Guest essay by Eric Worrall
Attendees of UN IPCC climate
parties conferences will be reassured to know that delicious Rock Lobsters are showing surprising resilience to the impact of climate change. But ongoing studies are required.
Rock lobster ‘resilience’ to climate change promising, but future not assured
By Harriet Aird
The southern rock lobster is showing resistance to the effects of climate change, Tasmanian researchers have found, but warn that does not mean the species is immune to future environmental perils.
The study, which reported on findings taken over a 25-year period, investigated the environmental aspects that influence the species’ settlement across a range of Australian locations, and found the fishery as a whole is showing broad resilience to changing ocean currents, water temperatures, swell and wind patterns.
The research compared monthly records of the number of juvenile lobsters surviving in the open ocean and returning to shore.
The abstract of the study;
Differing environmental drivers of settlement across the range of southern rock lobster (Jasus edwardsii) suggest resilience of the fishery to climate change
Authors: Ivan A. Hinojosa, Caleb Gardner, Bridget S. Green, Andrew Jeffs, Rafael Leon, Adrian Linnane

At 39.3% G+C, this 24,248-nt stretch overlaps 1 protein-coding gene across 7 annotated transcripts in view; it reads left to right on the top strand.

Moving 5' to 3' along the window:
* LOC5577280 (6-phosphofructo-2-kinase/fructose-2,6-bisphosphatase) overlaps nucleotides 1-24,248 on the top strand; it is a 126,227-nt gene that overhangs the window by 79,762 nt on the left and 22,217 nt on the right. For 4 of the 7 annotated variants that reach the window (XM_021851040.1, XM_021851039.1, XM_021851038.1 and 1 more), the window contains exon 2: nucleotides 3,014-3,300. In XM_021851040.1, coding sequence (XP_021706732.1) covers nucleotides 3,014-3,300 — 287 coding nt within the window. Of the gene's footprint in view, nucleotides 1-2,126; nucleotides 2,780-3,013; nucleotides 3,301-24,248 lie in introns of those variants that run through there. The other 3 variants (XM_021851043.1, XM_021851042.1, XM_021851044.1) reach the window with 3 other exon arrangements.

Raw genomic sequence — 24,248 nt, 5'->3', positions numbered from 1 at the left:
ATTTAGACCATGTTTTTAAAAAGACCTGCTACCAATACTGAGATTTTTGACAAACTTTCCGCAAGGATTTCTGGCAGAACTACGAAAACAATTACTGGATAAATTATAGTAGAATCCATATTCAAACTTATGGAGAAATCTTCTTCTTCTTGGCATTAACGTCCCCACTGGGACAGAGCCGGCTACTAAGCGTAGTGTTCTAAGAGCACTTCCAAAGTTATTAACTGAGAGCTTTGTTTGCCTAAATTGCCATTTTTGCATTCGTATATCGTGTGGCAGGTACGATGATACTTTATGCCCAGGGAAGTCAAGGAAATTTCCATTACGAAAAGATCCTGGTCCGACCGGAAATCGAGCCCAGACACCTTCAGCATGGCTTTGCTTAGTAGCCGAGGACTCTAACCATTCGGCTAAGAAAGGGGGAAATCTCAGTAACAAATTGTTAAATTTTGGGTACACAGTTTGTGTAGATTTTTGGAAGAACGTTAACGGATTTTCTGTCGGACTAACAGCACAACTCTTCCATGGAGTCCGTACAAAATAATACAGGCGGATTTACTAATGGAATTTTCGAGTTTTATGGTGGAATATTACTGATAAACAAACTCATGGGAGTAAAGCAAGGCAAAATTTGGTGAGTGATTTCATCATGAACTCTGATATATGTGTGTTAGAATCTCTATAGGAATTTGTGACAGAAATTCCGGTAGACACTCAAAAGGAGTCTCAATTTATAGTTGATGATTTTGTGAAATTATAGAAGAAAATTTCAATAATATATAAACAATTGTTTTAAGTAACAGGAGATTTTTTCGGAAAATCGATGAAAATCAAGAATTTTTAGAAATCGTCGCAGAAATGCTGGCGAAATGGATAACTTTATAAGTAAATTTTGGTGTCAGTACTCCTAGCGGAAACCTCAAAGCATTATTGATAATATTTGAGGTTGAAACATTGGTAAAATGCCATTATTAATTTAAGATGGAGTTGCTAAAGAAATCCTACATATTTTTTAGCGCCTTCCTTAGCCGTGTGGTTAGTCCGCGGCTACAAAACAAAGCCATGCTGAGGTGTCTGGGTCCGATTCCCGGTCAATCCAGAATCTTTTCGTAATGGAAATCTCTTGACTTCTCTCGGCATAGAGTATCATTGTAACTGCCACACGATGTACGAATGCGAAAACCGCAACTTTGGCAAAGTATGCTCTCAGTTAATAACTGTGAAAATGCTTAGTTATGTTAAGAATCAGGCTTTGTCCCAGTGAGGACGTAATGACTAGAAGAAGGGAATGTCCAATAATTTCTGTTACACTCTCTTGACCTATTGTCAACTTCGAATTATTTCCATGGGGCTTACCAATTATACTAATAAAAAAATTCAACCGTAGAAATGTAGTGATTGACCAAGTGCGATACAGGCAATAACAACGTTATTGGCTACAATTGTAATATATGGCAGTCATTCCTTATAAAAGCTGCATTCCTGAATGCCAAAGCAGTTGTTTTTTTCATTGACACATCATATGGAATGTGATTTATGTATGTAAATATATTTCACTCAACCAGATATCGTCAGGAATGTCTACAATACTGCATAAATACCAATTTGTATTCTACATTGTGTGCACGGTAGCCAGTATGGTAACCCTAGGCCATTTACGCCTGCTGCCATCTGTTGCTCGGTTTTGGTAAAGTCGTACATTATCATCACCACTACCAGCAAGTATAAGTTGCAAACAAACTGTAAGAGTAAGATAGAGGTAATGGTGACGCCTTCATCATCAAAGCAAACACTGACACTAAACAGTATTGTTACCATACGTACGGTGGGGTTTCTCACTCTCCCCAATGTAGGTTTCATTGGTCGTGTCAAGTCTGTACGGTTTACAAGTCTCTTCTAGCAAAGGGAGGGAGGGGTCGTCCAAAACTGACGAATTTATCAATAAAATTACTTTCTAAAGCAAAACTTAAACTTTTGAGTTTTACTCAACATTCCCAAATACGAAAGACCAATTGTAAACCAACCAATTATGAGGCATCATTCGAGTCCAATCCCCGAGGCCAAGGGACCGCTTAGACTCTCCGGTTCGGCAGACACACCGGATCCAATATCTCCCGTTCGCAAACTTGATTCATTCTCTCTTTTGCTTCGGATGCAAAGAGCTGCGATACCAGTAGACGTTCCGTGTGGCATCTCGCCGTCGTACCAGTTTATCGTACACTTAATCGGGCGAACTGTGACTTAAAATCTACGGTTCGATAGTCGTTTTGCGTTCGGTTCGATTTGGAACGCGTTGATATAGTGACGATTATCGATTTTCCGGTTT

First published: 14 October 2016
Temporal and spatial trends in settlement of the southern rock lobster, Jasus edwardsii, were examined to identify the influence of environmental variables over different spatial scales. Settlement data were collected from 1994 to 2011 along the Southern Australian and New Zealand coasts. We identified common settlement trends at a regional scale (100–500 km): the magnitude of settlement at sites from South Australia (SA) and Victoria (VIC) were similar, but different to sites in Tasmania (TAS). In New Zealand, three spatial regions were identified: northern (NNZ), middle (MNZ) and southern regions (SNZ). Higher settlement in SA, VIC and MNZ occurred in years with higher rainfall and storms in spring and El Niño conditions. In TAS and SNZ, higher settlement occurred during La Niña conditions. These results suggest that settlement over regional scales is modulated by oceanic processes, but outcomes vary between regions. At a local scale, a higher wave period and wind relaxation were relatively more important than the sea surface temperature (SST) in SA and VIC. In TAS, the current velocity also influenced the strength of settlement. However, much of the local settlement variability was not explained by the models suggesting that settlement in J. edwardsii is a complex process where larval behaviour, biological factors and oceanographic processes interact over different scales. The apparently complex processes affecting settlement showed that environmental conditions that reduced settlement strength in one region of the fishery often increased settlement strength in other regions. This could provide resilience to climate change at the stock level.
No doubt climate researchers will continue to conduct long term sampling studies of the rock lobster population, to ensure this important resource receives the maximum possible protection from the ravages of over-exploitation and climate change.